Friday, October 14, 2011

Sokcho Serenity

This post is a bit overdue...

The first weekend of October (October 1-3) ended up being a national holiday here in Korea. The 3rd is known as Foundation Day and is celebrated as the day that South Korea was founded. Basically, one of my co-teachers explained it this way:

"The heavens opened up and there was Korea."
Simple. Well put. No questions needed.

So Sam, Rachel, Andy, Emma, Katie, and I decided to take advantage of this new found freedom and get out of Seoul.

Destination: Sokcho City
Location: East coast of South Korea
Highlights: seeing nature again, hiking Mt. Seorkasan, being on a beach in October

We left Seoul Saturday morning by bus. The 2 1/2 hour ride ended up taking 5 due to the large amounts of traffic also fleeing the city for the break. We ended up in Sokcho around 2 pm, hailed a taxi, and headed off to our resort. The place that we stayed at was a little ways outside of town and very nice. It was basically the size of an apartment back in the states (a small, efficiency size apartment), but we all agreed that we would take this place over our own apartments in Seoul. There were four different rooms, but no beds. We soon discovered that we would all be sleeping on the floor on sleeping mats. This definitely made the decision of who would be gettting the floor TONS easier!

After checking in, we went in search of food and ended up back in town on a street that was lined with food options. As we got out of the cab, we all noticed the same phenomenon: silence. We were standing in the middle of a city and there was not a living soul in sight. No cars. No dogs. No people. Just us, the buildings around us, and silence. It was really nice. I hadn't really noticed how immune I have become to the noise in Seoul until this trip. Makes me appreciate growing up on a farm in Iowa a bit more.

Lunch! Delicious combination of chicken, rice cakes, and veggies! Yum!
Lunch was fantastic! Once we had all gorged on the delicious concoction pictured above, we headed back to our hostel to nap, regroup, and figure out our plan of action for the rest of the weekend. We ended up staying in the resort until about 7:30/8:00 pm, and then headed back down to the city center to grab some food and social time. The two places that we ended up wining and dining at were a lot of fun and we had a really good time just sitting around talking and chatting it up. Upon our arrival back to the resort, we discovered that there was a bowling alley. So of course, what else are you going to do at 1 am but bowl a few games! I ended up winning both games (there must be something about South Korea because I never bowl very well in the United States).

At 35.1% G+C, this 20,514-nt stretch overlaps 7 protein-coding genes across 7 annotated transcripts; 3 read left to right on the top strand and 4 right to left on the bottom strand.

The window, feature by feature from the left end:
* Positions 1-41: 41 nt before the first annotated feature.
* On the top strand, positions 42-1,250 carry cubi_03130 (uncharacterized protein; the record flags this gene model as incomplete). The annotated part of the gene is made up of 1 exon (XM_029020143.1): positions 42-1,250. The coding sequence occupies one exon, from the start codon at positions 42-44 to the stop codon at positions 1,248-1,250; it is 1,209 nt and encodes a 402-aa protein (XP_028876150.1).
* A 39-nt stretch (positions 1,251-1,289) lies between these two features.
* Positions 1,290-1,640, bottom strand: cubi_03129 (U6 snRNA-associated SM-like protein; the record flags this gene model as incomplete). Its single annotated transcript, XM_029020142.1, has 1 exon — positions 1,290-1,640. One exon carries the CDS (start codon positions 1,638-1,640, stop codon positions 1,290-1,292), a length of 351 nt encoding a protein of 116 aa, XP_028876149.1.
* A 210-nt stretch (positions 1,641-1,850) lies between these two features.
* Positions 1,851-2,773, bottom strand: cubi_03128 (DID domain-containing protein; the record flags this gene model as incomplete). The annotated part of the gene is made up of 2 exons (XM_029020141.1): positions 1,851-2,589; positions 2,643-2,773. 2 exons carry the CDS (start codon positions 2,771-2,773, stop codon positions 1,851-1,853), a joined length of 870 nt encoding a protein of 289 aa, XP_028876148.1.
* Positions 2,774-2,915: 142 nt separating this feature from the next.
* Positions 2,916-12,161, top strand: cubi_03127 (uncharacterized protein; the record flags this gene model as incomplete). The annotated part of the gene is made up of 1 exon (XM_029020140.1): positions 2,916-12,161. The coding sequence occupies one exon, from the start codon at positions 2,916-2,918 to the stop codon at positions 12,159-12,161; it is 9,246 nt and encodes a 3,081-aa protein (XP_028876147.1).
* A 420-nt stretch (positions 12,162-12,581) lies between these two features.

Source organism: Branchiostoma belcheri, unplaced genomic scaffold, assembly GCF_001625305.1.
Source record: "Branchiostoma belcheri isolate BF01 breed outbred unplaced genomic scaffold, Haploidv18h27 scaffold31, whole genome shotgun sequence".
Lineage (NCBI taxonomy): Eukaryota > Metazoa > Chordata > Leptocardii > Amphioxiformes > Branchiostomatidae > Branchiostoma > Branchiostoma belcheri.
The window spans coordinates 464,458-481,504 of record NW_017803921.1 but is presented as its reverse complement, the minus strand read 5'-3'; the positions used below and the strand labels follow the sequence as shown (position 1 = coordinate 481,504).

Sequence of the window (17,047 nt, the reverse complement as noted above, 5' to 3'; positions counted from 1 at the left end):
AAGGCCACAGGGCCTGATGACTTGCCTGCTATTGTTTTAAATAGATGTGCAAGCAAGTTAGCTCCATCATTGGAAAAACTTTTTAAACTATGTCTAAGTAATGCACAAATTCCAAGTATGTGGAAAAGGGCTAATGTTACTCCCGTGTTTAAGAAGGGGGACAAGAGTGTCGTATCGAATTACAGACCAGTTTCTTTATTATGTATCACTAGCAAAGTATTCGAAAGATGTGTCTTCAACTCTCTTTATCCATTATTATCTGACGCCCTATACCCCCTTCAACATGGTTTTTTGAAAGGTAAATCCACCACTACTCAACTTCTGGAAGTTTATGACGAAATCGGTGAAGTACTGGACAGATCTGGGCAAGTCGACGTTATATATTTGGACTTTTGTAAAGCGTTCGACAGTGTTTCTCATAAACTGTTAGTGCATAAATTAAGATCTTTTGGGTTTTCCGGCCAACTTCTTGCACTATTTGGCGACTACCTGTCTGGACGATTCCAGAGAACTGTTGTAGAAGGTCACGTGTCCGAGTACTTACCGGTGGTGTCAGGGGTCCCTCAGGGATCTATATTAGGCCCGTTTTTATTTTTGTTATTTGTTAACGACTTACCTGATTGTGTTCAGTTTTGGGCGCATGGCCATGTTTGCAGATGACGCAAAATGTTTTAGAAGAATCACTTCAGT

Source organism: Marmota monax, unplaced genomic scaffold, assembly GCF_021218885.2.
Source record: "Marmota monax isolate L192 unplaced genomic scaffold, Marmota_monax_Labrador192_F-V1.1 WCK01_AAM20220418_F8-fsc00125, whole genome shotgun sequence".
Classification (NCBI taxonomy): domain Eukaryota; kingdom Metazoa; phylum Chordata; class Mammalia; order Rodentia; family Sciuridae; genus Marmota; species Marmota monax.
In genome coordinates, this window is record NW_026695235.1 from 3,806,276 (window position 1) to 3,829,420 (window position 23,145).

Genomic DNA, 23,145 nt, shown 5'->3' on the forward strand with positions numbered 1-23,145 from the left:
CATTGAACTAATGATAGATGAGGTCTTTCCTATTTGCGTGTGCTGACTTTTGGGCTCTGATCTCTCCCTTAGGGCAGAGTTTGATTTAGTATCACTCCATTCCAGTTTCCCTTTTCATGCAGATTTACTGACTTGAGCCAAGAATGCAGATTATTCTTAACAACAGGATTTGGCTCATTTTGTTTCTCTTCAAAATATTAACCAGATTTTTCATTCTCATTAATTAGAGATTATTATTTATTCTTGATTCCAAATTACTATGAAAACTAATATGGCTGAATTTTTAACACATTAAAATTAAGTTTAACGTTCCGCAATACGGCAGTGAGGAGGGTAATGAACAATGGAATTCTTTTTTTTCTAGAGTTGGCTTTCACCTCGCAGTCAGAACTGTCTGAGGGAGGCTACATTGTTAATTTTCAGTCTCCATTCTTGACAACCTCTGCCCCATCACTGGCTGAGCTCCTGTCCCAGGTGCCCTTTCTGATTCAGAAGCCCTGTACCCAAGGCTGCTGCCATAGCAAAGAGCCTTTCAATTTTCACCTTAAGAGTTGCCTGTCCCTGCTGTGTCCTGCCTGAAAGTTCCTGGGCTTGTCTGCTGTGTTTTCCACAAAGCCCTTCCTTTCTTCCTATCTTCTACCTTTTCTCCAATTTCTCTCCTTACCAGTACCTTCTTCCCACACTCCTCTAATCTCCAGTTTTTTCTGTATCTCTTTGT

On Sunday, we headed to Mt. Seorkasan. This mountain is one of the largest in all of South Korea and is home to one of the best national parks as well. The bus ride there took F-O-R-E-V-E-R!!!! There was so much traffic and construction that a 20 minute bus ride ended up being about 1 hour 15 minute bus ride. Once we got to the mountain we figured out where all of the people in town were at: they were all on the mountain! We decided that we wanted to do a bit of hiking, along with the cable car to the top of one of the peaks. We ended up getting tickets for 5:45 pm. We got our tickets at 1:30 pm, so we had plenty of time to do some exploring and hiking. See the below pictures for what we saw:

View of Mt. Seorkasan before we started hiking

Big Buddha statue...what national park is complete without it?

Temple along the way to the below rock

Giant rock formation at the top that people were repelling down